Monday, March 6, 2017

Give the Dissatisfied an Apology & Remedy

When a customer comes to you highly upset about how they were dealt with in your store, which of these personalities would give the best results for your business?
  • The empathizer listens sympathetically and takes time to understand the whole situation. 
  • The hard worker finds out what store procedures fit the situation and then strictly adheres to those. 
  • The controller takes charge of the conversation, promptly and decisively proposing a solution. 
  • The accommodator eagerly offers discounts or refunds until the customer is satisfied. 
     Those personality names and admittedly very brief descriptions come from a multinational cross-industry study by consulting firm CEB of 1,440 frontline customer service workers. Of the four I listed from the typology, which type would you prefer to have dealing in your store with any of what the researchers called “unbelievably impatient” complainers? Please make your choice, and then read on.
     I listed the four in order of prevalence in the CEB sample. About 32% were empathizers, and about 11% were accommodators. The measures used by the researchers to determine what type did best included the time to resolve the issue and the customer’s reported satisfaction with the resolution.
     The researchers report that when managers were asked which type they thought would do best, the empathizer won the vote. That no doubt accounts for why this was the most frequent type in organizations. But according to the metrics, the type that did best was not the empathizer, but instead the controller. The researchers explain this by saying, “Customers don’t want an apology, they want a solution.”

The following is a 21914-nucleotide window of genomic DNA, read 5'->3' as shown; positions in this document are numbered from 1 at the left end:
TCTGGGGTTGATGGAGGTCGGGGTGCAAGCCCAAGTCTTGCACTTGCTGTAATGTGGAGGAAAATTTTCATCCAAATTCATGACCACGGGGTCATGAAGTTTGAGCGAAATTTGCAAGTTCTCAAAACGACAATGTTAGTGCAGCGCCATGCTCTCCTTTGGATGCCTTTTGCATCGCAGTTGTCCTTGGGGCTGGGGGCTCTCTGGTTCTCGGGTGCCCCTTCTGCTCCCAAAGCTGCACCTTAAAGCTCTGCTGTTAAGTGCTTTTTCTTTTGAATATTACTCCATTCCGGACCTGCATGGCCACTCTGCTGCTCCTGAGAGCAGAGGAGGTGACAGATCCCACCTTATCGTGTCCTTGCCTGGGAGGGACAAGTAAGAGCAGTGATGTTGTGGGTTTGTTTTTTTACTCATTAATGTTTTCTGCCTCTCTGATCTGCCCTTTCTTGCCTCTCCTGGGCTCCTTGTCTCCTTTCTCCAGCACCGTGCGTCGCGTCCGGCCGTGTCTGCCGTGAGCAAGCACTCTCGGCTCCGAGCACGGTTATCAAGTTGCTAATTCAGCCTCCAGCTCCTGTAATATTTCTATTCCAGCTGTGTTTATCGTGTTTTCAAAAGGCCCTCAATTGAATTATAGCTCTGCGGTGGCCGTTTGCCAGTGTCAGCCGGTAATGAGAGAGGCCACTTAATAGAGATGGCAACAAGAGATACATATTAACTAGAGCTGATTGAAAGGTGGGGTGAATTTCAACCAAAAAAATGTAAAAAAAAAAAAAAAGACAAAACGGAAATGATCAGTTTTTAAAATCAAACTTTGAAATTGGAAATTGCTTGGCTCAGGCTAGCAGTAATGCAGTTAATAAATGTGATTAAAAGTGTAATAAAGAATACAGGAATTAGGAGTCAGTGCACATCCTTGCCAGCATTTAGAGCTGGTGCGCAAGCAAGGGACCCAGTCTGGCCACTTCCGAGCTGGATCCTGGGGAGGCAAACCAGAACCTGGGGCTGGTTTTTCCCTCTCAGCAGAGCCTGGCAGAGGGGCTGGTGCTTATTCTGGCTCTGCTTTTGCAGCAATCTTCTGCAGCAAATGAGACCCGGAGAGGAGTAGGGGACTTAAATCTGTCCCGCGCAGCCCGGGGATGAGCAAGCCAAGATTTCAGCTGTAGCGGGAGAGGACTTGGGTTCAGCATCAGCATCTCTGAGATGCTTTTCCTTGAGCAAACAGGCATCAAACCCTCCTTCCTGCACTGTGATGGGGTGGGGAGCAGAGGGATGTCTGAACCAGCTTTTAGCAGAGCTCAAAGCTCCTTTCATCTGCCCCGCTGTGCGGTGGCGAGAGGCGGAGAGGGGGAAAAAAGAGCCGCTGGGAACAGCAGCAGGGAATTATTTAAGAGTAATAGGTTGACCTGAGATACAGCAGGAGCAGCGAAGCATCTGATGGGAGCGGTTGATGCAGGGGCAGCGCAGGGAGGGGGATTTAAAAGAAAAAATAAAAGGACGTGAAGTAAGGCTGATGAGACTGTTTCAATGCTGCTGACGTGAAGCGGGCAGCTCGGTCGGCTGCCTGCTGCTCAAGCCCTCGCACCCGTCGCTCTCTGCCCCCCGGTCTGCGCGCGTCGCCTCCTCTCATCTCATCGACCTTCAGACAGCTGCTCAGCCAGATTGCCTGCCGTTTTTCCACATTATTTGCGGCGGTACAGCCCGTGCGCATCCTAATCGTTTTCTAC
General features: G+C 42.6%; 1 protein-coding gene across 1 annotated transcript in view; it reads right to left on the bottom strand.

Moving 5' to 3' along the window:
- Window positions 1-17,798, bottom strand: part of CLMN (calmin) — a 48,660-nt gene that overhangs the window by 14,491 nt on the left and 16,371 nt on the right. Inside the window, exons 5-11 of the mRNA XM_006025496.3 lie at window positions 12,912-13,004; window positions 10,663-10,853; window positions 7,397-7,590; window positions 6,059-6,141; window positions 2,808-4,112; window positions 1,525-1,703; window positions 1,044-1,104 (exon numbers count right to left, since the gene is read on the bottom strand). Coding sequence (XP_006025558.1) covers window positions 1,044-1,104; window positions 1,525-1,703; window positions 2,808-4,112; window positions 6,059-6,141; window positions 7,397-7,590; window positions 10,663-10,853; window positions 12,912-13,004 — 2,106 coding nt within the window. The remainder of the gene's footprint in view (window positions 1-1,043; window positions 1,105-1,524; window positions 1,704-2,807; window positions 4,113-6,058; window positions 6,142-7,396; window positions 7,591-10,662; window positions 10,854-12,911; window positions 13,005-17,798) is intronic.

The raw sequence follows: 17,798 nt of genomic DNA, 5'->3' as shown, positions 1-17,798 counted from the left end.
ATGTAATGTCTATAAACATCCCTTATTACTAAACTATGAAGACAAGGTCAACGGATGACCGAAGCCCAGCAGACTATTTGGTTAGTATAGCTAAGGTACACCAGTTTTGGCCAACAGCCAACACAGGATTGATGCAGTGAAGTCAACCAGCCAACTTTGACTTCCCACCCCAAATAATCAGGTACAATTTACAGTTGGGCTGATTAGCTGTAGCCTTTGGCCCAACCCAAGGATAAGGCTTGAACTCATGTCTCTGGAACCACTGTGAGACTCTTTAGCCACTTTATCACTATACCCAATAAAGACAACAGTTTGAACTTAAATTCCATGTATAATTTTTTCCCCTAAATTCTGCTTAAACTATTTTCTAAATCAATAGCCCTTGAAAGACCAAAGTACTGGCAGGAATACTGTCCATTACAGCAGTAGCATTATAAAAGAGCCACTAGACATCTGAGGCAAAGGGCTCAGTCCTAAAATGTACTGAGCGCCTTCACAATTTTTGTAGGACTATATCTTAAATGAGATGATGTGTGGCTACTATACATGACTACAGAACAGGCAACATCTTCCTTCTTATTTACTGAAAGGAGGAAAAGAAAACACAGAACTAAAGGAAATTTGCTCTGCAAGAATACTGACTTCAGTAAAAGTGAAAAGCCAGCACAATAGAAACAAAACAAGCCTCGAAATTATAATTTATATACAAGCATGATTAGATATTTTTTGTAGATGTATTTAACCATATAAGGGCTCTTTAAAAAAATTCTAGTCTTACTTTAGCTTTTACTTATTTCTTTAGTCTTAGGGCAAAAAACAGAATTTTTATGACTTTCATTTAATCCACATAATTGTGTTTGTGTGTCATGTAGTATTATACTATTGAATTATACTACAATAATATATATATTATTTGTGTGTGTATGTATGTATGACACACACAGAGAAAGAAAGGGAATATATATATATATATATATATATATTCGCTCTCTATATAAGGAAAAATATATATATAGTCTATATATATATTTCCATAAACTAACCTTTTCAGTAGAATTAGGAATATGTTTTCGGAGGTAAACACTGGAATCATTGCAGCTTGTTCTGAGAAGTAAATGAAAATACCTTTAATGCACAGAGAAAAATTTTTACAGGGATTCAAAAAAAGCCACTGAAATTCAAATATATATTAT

Based on my review of other research, I’d advise you, retailer, that disgruntled customers want both an apology and a solution from you, not only one or the other. For instance, researchers from Chinese University of Hong Kong and Fudan University in China found that empathy toward customers influenced satisfaction to a greater extent than did service outcome factors, such how well the clothes dryer works after being repaired or if the cruise ship vacation met expectations.
     The CEB study was of call center staff. Your in-store staff who handle complaints are usually conversing face-to-face, not over the phone, and should be aiming to develop and maintain a lasting sales relationship with the customer, not just a dialogue for the duration of the complaint resolution. Still, the CEB study reminds us of the value of decisive action with the disgruntled.

For your profitability: Sell Well: What Really Moves Your Shoppers

Click below for more: 
Show Complainers Respect, Concern, & Empathy
Delegate, Empower & Collaborate
Sidestep Complaint Extortion

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